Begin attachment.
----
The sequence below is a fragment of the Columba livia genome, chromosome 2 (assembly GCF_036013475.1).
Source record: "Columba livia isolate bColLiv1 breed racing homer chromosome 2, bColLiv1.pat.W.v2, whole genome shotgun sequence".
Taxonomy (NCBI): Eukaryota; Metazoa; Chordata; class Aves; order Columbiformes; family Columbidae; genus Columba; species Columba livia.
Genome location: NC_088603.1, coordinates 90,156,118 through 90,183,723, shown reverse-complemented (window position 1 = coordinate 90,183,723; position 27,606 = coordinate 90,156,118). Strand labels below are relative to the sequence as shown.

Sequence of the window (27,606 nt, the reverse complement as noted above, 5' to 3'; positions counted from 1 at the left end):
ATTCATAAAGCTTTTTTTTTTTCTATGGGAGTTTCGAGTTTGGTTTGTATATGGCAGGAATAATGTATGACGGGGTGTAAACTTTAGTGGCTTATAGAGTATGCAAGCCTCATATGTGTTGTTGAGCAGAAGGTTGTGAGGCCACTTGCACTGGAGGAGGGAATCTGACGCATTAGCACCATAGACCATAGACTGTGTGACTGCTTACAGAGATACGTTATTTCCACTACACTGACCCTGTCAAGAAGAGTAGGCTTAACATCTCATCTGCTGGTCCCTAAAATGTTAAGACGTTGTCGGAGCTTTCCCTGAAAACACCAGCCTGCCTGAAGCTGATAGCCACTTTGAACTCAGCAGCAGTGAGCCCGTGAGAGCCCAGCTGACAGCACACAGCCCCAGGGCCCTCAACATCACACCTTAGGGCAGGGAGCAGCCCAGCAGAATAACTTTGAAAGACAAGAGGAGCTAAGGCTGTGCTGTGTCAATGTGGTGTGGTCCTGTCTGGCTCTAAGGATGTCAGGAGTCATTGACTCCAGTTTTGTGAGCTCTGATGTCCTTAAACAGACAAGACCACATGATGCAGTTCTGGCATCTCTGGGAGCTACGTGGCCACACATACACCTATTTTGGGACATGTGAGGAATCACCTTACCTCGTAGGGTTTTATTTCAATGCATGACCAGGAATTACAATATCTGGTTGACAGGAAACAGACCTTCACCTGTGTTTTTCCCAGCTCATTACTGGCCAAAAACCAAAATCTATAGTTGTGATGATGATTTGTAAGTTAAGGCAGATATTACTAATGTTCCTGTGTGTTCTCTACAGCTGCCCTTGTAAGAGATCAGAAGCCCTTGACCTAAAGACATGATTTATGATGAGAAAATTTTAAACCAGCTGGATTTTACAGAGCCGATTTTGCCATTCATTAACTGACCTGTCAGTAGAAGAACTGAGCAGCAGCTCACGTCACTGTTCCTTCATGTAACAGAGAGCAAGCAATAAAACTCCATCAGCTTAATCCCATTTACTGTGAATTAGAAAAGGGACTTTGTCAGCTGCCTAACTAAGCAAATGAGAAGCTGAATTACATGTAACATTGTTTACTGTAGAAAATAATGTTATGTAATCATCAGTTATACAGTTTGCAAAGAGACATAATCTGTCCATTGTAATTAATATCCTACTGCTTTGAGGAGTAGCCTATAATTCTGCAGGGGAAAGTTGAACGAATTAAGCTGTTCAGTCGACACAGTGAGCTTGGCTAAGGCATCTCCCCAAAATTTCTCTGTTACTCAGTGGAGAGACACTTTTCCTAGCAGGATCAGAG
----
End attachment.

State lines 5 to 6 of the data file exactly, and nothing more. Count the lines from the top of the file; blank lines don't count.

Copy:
Sequence of the window (27,606 nt, the reverse complement as noted above, 5' to 3'; positions counted from 1 at the left end):
ATTCATAAAGCTTTTTTTTTTTCTATGGGAGTTTCGAGTTTGGTTTGTATATGGCAGGAATAATGTATGACGGGGTGTAAACTTTAGTGGCTTATAGAGTATGCAAGCCTCATATGTGTTGTTGAGCAGAAGGTTGTGAGGCCACTTGCACTGGAGGAGGGAATCTGACGCATTAGCACCATAGACCATAGACTGTGTGACTGCTTACAGAGATACGTTATTTCCACTACACTGACCCTGTCAAGAAGAGTAGGCTTAACATCTCATCTGCTGGTCCCTAAAATGTTAAGACGTTGTCGGAGCTTTCCCTGAAAACACCAGCCTGCCTGAAGCTGATAGCCACTTTGAACTCAGCAGCAGTGAGCCCGTGAGAGCCCAGCTGACAGCACACAGCCCCAGGGCCCTCAACATCACACCTTAGGGCAGGGAGCAGCCCAGCAGAATAACTTTGAAAGACAAGAGGAGCTAAGGCTGTGCTGTGTCAATGTGGTGTGGTCCTGTCTGGCTCTAAGGATGTCAGGAGTCATTGACTCCAGTTTTGTGAGCTCTGATGTCCTTAAACAGACAAGACCACATGATGCAGTTCTGGCATCTCTGGGAGCTACGTGGCCACACATACACCTATTTTGGGACATGTGAGGAATCACCTTACCTCGTAGGGTTTTATTTCAATGCATGACCAGGAATTACAATATCTGGTTGACAGGAAACAGACCTTCACCTGTGTTTTTCCCAGCTCATTACTGGCCAAAAACCAAAATCTATAGTTGTGATGATGATTTGTAAGTTAAGGCAGATATTACTAATGTTCCTGTGTGTTCTCTACAGCTGCCCTTGTAAGAGATCAGAAGCCCTTGACCTAAAGACATGATTTATGATGAGAAAATTTTAAACCAGCTGGATTTTACAGAGCCGATTTTGCCATTCATTAACTGACCTGTCAGTAGAAGAACTGAGCAGCAGCTCACGTCACTGTTCCTTCATGTAACAGAGAGCAAGCAATAAAACTCCATCAGCTTAATCCCATTTACTGTGAATTAGAAAAGGGACTTTGTCAGCTGCCTAACTAAGCAAATGAGAAGCTGAATTACATGTAACATTGTTTACTGTAGAAAATAATGTTATGTAATCATCAGTTATACAGTTTGCAAAGAGACATAATCTGTCCATTGTAATTAATATCCTACTGCTTTGAGGAGTAGCCTATAATTCTGCAGGGGAAAGTTGAACGAATTAAGCTGTTCAGTCGACACAGTGAGCTTGGCTAAGGCATCTCCCCAAAATTTCTCTGTTACTCAGTGGAGAGACACTTTTCCTAGCAGGATCAGAG